and skimread the contents of the sudo policy file. Refer to the manpage (man sudo) to learn about unfamiliar items. In case you don’t catch this detail, I’ll mention that sudo consults /etc/sudoers.d/* and loads rules found in any files pathed therein… and, on antiX, a rules file (/etc/sudoers.d/antixers) is pre-installed. Skimreading the antixers file will give a fuller picture of the rules that are in play.


              Webpages can hide the

              Further sneakiness:
              Do you remember the bruhaha related to “landing pages” and “SEO gaming (tricking) the search engine indexers”?
              If not, maybe through the years you’ve encountered “hotlinking is not allowed!” when attempting to embed the url of a web-hosted image.
              Each web request (for a “page”, or an imagefile, or favicon, or stylesheet, or .js scriptfile or…), contains http-headers bearing metadata about the requestor, and the webserver often responds conditionally.

              Even if a seeker attempts to check “what is this thing” s/he is about to “curl” or “wget”
              by entering URL into browser addressbar…

              …when that same webserver recieves, via wget, seeker’s request for the identical URL
              it can (unless seeker is “slick” and spoofs user-agent and other expected http-header content)
              recognize the non-browser requestor context, and send a different (perhaps malicious) “thing” instead.

              So, the sensible approach is to inspect/audit any downloaded “thing” before “running” it.

              webserver often responds conditionally

              To be clear, this is an all-day-every-moment-of-the-day aspect of webserver behavior.
              Advertisers who are paying per-impression demand accounting//proof that they are not being billed for pages sent in response to bot (or RSS feed, or indexing spiders, or …) requests, and they contract with auditing//monitoring services who routinely test, test, and retest to assure that thier clients’ embedded advertising assets are indeed only being served conditionally.


                Thanks to previous posters. even many experienced user get caught by scammers
                at times.

                On sneakiness, watch conky, listen to fans, if they start to run loud and
                you are not working cpu or gpu hard look for a reason.
                as delivered most browsers will run headless, often very busy doing something
                a website has asked/commanded them to do. This also happens to tor browser.

                Firefox has tools for (remote) screenshots, remote setting changes, formfill,
                hidden in browser/features folder.

                If you are very trusting you can leave those as is, save passwords in the browser,
                synchronise data across devices with corporate offerings too. Bookmarks, passwords,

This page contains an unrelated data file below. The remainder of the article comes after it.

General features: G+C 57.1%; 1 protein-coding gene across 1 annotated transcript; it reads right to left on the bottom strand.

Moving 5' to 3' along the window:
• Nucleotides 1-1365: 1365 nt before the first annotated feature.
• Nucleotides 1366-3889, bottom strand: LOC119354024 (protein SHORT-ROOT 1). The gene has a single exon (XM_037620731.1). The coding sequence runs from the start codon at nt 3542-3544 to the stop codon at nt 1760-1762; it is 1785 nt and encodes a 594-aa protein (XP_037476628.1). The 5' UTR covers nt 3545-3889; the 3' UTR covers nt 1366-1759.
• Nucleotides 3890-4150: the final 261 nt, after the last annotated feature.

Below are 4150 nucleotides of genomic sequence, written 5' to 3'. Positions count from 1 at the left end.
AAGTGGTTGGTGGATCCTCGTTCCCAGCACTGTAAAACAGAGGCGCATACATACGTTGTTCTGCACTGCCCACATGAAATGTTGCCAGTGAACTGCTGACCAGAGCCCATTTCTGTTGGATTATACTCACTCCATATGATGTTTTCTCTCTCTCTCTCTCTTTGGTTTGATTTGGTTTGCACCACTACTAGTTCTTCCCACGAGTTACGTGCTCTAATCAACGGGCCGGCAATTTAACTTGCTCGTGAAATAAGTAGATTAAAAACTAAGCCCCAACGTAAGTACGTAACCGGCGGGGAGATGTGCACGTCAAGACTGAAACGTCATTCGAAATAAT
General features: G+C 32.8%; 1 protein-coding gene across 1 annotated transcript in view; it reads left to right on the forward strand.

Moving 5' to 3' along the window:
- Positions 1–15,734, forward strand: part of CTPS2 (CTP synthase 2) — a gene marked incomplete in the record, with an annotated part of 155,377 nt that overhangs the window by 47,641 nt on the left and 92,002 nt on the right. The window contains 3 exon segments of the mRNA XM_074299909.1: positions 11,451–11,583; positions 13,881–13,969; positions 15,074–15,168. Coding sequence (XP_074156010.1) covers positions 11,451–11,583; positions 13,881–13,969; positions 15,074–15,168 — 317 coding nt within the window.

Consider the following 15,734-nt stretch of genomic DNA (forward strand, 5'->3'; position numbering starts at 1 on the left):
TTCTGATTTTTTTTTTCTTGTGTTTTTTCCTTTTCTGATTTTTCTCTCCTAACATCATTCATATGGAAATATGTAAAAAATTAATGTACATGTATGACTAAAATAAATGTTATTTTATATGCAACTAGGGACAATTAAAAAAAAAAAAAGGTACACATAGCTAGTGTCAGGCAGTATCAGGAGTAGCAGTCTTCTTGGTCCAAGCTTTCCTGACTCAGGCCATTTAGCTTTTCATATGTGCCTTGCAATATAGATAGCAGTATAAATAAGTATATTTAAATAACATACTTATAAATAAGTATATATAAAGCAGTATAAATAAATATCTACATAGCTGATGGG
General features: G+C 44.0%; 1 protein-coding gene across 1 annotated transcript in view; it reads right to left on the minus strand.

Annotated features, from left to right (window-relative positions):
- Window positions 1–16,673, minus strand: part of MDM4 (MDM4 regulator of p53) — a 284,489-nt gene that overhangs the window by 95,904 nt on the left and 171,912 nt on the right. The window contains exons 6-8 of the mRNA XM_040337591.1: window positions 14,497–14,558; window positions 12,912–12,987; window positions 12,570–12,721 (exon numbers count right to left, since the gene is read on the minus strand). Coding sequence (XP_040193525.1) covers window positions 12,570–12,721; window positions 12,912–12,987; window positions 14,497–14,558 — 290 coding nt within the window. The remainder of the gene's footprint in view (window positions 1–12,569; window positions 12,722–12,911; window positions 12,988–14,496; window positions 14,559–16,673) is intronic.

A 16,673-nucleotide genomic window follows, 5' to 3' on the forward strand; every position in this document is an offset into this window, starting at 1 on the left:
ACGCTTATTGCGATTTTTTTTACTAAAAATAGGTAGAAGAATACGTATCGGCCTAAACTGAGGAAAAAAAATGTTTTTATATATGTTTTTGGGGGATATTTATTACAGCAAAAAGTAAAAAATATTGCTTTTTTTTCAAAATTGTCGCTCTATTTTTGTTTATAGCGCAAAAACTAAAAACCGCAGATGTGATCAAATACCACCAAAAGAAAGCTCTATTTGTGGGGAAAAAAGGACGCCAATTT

login data. Store your important files for free in a cloud which can turn to bitter
                cold hailstones tomorrow. Your data on offer in darknet or just gone because the server
                without warning.

                Advice there, Read the privacy notice, for firefox reserve a day or so, palemoon is clear
                and concise. Be unpredictable, use different browsers at whim, do not save passwords in
                the browser, at least until recently firefox saved and showed them in plaintext.
                I do like and use use Librewolf and ungoogled chromium, have learned a lot from the way
                LibreWolf uses policys to controll compiled in features.
                Please be aware, Many policy settings only work correctly with FF LTS release !!!.

                Use js only if you have to, no script is pretty good for controll but you need to learn

                Know how to use top and kill,
                if your browser is running headless after some page visit you will need them.
                A few days ago that happened repeatedly on which is very reputable.

                Do not just shutdown, I have seen a browser restart headless afer a shutdown and reboot
                high cpu network and disk activity. I wrote that stick full using dd then reinstalled.

                GHacks is one of my go to places for learning, I go way beyond the standard user.js offering,
                also add a policy file to lock some sensitive settings.

                NEVER refresh firefox when the nagging popup shows, that resets everything to as delivered.
                You must remove hidden extensions after every update, delete crash reporter, updater pingserver too.
                Crash reporter can reportedly capture and send a memory dump, trust in that where a settings server
                is active, null.

                Long post but big subject.

                • This reply was modified 3 years ago by ModdIt.

                  … First time I’ve learned about this danger from reading was (if I’m not mistaken) during second half of the 90s of last century.

                  … So last millennium 😉


                    I thank everyone for sharing this very important information about care and safety.

                    Eu agradeço a todos por compartilharem estas informações importantíssimas sobre cuidados e segurança.



                      I usually warn when posting tips here in the forum, that users should check the code before entering it in the terminal… I never thought that “tips” found on-line could also have the increased risk of having “extra” text sent to the clipboard, other than what’s visible…
                      Anyway, when I search for how to do stuff on-line, I (almost) always copy and past the commands to a text file, before pasting them to the cli… Now I’ll really always do that!